Life sciences companies are facing more compliance challenges now than ever before — from increased regulation, push toward harmonization and security and privacy concerns, to globalization and mergers and acquisitions.
Just as emerging markets now represent an increasing percentage of life sciences industry revenues, the regulatory standards of those markets have become an additional area of concern for regulatory affairs compliance officers. The reliance on technology and cloud-based solutions also present a challenge for complete and consistent compliance.
Selecting the Right Compliance Partner
As more life sciences companies shift to a strategic outsourcing model — not only for clinical development and trials, but also for a number of business processing operations to meet global compliance challenges head on — the importance of expert third-party partners continues to grow.
A compliance partner who has a knowledge and deep understanding of global regulations and governing bodies and a global presence in developed and emerging markets, can help guide life sciences through various obstacles. These expert partners should establish the following best practices to ensure constant compliance:
- Baseline processes to review systems and protocols as well as documentation standards
- Rigorous internal audits to ensure continuous improvements
- Tracking and follow-up on leading and lagging risk indicators
- Verification of the adequacy of the quality plan through structured co-monitoring visits and audits
- A routine process to review and act upon evidence of deviations from the quality plan or newly emerging compliance and quality signals
- Standardized measurement processes, such as routine monitoring, so that each customer interaction can be evaluated effectively
- Systems to protect client’s proprietary and confidential information as well as patient privacy
Beyond Necessity: The Benefits of Compliance Risk Management
Third-party compliance partners bring indispensable value to life sciences companies.
At many companies, it is worth pursuing stronger compliance risk management capabilities beyond merely satisfying emerging legal requirements. As companies re-evaluate their organization’s entire approach to managing compliance risks, they are applying many of the methodologies used for financial reporting to compliance issues. They are putting formal governance and organizational structures in place, forming freestanding compliance and risk committees at the board level, and more.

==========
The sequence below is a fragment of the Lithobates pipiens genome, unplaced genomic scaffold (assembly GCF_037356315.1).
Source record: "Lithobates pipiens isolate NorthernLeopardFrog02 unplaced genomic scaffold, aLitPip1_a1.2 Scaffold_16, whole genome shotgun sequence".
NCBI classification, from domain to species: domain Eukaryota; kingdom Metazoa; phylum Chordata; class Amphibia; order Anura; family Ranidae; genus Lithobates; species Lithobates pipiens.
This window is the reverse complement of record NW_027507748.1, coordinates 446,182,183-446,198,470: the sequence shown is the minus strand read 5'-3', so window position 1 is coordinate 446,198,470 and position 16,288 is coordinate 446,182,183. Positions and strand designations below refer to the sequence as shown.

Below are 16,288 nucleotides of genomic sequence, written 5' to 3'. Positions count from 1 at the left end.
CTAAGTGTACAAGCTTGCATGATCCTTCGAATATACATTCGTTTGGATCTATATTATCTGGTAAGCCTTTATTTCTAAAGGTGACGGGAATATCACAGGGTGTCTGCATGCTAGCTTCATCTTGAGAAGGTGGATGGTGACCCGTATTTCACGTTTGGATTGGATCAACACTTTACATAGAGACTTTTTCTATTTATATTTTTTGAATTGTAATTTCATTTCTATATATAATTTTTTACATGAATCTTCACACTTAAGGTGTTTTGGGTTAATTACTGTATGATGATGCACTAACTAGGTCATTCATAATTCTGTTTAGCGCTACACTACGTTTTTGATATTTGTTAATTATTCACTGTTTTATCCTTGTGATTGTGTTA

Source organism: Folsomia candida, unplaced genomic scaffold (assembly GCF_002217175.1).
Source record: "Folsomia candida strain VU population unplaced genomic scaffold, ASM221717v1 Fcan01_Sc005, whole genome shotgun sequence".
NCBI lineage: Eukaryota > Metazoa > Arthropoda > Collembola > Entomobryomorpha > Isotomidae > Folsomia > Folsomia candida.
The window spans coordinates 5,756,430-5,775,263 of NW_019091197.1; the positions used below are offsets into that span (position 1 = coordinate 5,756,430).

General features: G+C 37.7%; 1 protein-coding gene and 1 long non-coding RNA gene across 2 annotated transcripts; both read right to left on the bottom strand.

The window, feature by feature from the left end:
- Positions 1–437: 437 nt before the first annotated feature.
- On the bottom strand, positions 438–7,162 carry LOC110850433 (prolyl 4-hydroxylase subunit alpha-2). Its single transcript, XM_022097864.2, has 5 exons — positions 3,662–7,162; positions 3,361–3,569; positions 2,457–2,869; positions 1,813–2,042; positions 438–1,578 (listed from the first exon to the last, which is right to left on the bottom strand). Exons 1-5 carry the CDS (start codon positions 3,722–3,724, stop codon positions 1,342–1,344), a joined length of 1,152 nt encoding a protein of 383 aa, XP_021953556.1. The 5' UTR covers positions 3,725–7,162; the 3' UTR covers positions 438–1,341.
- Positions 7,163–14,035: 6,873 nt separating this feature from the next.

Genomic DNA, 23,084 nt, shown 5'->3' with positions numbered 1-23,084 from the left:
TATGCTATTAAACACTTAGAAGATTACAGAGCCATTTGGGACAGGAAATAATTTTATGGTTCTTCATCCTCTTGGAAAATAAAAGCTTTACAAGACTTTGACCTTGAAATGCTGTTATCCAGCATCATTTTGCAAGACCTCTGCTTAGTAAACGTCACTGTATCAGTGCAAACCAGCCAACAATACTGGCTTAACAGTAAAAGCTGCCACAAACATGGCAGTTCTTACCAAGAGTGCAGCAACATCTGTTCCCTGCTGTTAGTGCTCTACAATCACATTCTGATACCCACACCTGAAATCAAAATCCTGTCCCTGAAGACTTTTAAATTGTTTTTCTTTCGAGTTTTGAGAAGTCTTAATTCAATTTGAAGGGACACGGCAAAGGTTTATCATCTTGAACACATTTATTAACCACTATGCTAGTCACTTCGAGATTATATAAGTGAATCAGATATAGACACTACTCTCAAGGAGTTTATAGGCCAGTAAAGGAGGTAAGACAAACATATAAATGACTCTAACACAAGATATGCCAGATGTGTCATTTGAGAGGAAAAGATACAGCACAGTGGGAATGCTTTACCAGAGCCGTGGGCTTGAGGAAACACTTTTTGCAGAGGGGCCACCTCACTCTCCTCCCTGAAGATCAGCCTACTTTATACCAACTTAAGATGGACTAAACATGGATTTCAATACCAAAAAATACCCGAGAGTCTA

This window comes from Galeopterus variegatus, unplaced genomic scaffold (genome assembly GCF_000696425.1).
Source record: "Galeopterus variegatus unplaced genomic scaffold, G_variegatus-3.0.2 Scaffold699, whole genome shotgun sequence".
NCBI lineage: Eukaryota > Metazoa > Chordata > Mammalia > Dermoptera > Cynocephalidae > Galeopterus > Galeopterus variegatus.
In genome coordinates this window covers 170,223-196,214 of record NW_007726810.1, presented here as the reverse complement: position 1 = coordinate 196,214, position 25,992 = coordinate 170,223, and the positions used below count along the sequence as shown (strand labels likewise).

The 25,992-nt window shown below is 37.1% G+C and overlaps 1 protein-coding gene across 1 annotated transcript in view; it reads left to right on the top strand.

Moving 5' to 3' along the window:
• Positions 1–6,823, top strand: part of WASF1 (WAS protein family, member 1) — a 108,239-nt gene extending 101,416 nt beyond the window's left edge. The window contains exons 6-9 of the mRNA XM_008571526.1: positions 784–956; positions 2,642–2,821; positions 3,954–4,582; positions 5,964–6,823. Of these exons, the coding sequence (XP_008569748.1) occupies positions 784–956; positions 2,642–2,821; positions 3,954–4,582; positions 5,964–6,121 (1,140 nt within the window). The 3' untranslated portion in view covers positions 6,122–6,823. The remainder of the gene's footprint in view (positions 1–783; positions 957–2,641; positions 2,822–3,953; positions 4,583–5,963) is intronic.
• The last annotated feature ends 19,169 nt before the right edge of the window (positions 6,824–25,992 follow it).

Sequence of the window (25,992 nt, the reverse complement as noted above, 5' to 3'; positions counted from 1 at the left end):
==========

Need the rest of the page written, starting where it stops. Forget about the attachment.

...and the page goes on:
Taking a risk-based approach to compliance planning, execution and monitoring makes good business sense in a heightened regulatory environment. It enables companies to focus on critical risk areas that need attention, while reducing emphasis and effort on less critical ones.
The Bottom Line
Both in the United States and globally, companies that fail to comply with regulatory obligations face significant repercussions — anywhere from remediation programs, audits and inspections to fines. Considering the competitiveness among companies in the industry, R&D costs and other expenditures, regulatory and compliance failures can be very damaging to companies, especially small to mid-sized ones who are building a name for themselves.
Companies who consistently demonstrate a commitment to effective regulatory compliance through transparent systems and reports build trust and show their investment in delivering improved health and overall quality of life. And those with strong track records serve as examples of best practices for the industry and regulators alike.